A recent California patient-dumping settlement may be the first in which a hospital allegedly admitted a patient with an emergency condition in order to circumvent the 1986 Emergency Medical Treatment and Active Labor Act.
Mercy San Juan Medical Center, Carmichael, Calif., a not-for-profit hospital owned by Catholic Healthcare West, paid $25,000 to resolve allegations that 31/2 years ago it admitted a woman as an inpatient and then transferred her to another hospital without screening or stabilizing her as required under EMTALA. Healthcare lawyers say the October settlement might have been the catalyst for a new standard incorporated into federal EMTALA regulations that went into effect on Nov. 10.
That standard states the patient antidumping law does not apply once a patient is hospitalized, provided the admission is performed in good faith and not to skirt the law.
In the Mercy San Juan case, HHS' inspector general alleged that after the patient was admitted, hospital staff checked her insurance information and phoned her doctor, transferring her with his permission to Sutter Roseville (Calif.) Medical Center, 10 miles away. There she was diagnosed with several conditions that required immediate attention and was given a transfusion. She was admitted to Sutter Roseville for further treatment. A subsequent report by a peer-review group, a private organization charged with investigating EMTALA violations and Medicare complaints, concluded that the woman had an emergency condition. In its response the hospital said EMTALA did not apply to direct admissions, and that since the hospital had not detected the emergency condition, it had no obligation to provide screening or stabilization.
The inspector general disagreed. "The facts of this case clearly indicate that (the patient) was not provided with a medical screening examination and that she was transferred solely for insurance reasons," the inspector general concluded in a report.
Bryan Gardner, spokesman for Mercy San Juan, said the hospital has denied wrongdoing and is committed to complying with EMTALA regulations. "Mercy San Juan vigorously disputed the allegations of this case being an EMTALA violation and settled the case because the cost of litigation would have greatly exceeded the settlement," Gardner said.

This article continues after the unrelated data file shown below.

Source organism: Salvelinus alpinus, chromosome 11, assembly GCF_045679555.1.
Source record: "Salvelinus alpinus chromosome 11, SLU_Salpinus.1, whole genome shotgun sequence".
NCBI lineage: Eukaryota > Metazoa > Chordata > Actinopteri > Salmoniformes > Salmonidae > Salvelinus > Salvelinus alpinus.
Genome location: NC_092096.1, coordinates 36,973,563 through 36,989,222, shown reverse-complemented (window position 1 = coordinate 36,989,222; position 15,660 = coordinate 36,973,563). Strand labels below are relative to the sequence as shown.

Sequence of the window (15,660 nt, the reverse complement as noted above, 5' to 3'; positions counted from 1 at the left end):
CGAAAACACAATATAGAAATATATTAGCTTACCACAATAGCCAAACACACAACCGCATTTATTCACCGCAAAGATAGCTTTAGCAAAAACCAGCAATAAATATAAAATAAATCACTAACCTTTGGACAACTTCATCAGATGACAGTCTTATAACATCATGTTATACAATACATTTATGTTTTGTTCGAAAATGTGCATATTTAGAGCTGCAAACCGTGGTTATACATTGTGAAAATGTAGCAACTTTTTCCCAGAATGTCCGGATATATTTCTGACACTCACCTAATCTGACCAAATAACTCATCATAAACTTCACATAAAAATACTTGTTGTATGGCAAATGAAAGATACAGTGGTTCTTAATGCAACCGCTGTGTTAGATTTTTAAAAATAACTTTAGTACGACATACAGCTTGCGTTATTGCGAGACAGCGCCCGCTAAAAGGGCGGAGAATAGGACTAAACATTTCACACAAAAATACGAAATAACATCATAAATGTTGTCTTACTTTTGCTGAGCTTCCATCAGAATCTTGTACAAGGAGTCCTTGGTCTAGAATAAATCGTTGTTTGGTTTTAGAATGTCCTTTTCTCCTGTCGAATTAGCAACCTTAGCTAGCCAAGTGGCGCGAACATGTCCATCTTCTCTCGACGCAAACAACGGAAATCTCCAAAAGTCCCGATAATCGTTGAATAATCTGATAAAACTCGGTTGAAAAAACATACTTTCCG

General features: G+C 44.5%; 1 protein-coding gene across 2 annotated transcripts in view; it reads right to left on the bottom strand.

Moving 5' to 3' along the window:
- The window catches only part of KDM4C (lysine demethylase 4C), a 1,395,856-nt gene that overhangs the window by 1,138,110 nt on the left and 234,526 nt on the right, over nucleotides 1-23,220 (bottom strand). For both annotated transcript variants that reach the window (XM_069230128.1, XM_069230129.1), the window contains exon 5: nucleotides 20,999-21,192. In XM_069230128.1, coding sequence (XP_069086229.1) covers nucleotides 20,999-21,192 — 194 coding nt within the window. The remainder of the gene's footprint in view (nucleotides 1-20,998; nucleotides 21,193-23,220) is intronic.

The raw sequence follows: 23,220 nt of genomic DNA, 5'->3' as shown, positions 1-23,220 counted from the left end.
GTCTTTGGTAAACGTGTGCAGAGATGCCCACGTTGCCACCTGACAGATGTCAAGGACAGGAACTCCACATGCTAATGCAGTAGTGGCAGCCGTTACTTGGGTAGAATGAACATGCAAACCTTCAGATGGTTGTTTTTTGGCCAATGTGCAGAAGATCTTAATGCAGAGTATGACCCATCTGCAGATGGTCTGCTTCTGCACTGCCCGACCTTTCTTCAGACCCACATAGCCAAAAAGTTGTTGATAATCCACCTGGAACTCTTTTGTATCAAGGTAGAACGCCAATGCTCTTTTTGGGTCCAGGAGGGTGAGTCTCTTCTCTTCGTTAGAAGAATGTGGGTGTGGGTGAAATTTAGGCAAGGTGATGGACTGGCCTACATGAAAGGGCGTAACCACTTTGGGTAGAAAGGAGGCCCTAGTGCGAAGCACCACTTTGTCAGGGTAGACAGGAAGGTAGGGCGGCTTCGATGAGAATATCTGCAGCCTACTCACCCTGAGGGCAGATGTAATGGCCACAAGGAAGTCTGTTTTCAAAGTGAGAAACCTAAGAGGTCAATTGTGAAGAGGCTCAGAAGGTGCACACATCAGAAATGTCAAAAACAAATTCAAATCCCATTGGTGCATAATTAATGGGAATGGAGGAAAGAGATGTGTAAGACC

Chip Kahn, president of the Federation of American Hospitals, said he had heard about the possibility of hospitals admitting patients to skirt EMTALA. "But I always thought that was only a hypothetical," Kahn said. "And I think that for 9.99 out of 10 hospitals, it remains a hypothetical. It would be wrong to abuse an admission that way."
Los Angeles healthcare lawyer Lowell Brown of the firm Foley & Lardner said until the new regulations went into effect it was not technically illegal to admit a patient to circumvent EMTALA. "It was a gray area. The question before was whether the patient was stable enough to be transferred," Brown said. "This kind of alleged activity will be harder to pull off under the new regulations."
A CMS spokeswoman said the final regulations were intended to settle the question of EMTALA's obligations regarding patient admissions. "What we said in the final rule was that EMTALA obligations end with admission, unless that admission is a subterfuge to avoid the law," the spokeswoman said. "Prior to that there had been questions in court about whether it applied."
Louise Joy, an Austin, Texas, healthcare lawyer who specializes in EMTALA law, said she's never encountered an allegation of admitting to circumvent EMTALA. "I saw this as a concern, that CMS thought this was going to be an issue," Joy said.
She suggested that if this were something other than a mistake, the government might have more settlements. "We haven't seen any cases like this," she said.